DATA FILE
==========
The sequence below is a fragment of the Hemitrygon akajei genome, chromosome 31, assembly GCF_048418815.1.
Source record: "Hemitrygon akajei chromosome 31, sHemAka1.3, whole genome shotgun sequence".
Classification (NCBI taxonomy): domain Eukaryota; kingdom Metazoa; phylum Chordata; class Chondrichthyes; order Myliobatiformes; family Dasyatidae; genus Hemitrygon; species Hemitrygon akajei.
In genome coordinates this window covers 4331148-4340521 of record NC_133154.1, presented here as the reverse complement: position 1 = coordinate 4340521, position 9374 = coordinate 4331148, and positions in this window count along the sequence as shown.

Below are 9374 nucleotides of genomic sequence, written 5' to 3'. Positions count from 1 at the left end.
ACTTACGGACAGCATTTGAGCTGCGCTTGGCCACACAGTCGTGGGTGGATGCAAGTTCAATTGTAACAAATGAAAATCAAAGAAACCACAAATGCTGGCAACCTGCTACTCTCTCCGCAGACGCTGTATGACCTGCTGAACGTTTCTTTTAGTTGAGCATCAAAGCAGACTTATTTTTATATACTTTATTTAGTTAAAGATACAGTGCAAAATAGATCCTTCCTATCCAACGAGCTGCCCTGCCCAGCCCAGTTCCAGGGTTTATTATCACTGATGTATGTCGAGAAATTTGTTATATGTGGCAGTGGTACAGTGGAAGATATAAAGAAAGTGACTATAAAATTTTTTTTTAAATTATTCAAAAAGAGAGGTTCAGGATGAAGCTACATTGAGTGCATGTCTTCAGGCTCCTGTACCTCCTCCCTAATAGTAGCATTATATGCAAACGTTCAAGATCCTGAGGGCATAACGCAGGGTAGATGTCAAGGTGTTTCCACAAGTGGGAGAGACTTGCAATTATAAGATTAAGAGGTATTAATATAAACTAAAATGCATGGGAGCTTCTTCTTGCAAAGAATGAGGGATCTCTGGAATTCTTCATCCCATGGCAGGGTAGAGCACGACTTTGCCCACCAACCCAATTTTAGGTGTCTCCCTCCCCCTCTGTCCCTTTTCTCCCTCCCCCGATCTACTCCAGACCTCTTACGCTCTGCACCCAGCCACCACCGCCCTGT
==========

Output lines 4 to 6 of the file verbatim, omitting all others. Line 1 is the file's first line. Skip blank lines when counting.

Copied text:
In genome coordinates this window covers 4331148-4340521 of record NC_133154.1, presented here as the reverse complement: position 1 = coordinate 4340521, position 9374 = coordinate 4331148, and positions in this window count along the sequence as shown.

Below are 9374 nucleotides of genomic sequence, written 5' to 3'. Positions count from 1 at the left end.
ACTTACGGACAGCATTTGAGCTGCGCTTGGCCACACAGTCGTGGGTGGATGCAAGTTCAATTGTAACAAATGAAAATCAAAGAAACCACAAATGCTGGCAACCTGCTACTCTCTCCGCAGACGCTGTATGACCTGCTGAACGTTTCTTTTAGTTGAGCATCAAAGCAGACTTATTTTTATATACTTTATTTAGTTAAAGATACAGTGCAAAATAGATCCTTCCTATCCAACGAGCTGCCCTGCCCAGCCCAGTTCCAGGGTTTATTATCACTGATGTATGTCGAGAAATTTGTTATATGTGGCAGTGGTACAGTGGAAGATATAAAGAAAGTGACTATAAAATTTTTTTTTAAATTATTCAAAAAGAGAGGTTCAGGATGAAGCTACATTGAGTGCATGTCTTCAGGCTCCTGTACCTCCTCCCTAATAGTAGCATTATATGCAAACGTTCAAGATCCTGAGGGCATAACGCAGGGTAGATGTCAAGGTGTTTCCACAAGTGGGAGAGACTTGCAATTATAAGATTAAGAGGTATTAATATAAACTAAAATGCATGGGAGCTTCTTCTTGCAAAGAATGAGGGATCTCTGGAATTCTTCATCCCATGGCAGGGTAGAGCACGACTTTGCCCACCAACCCAATTTTAGGTGTCTCCCTCCCCCTCTGTCCCTTTTCTCCCTCCCCCGATCTACTCCAGACCTCTTACGCTCTGCACCCAGCCACCACCGCCCTGT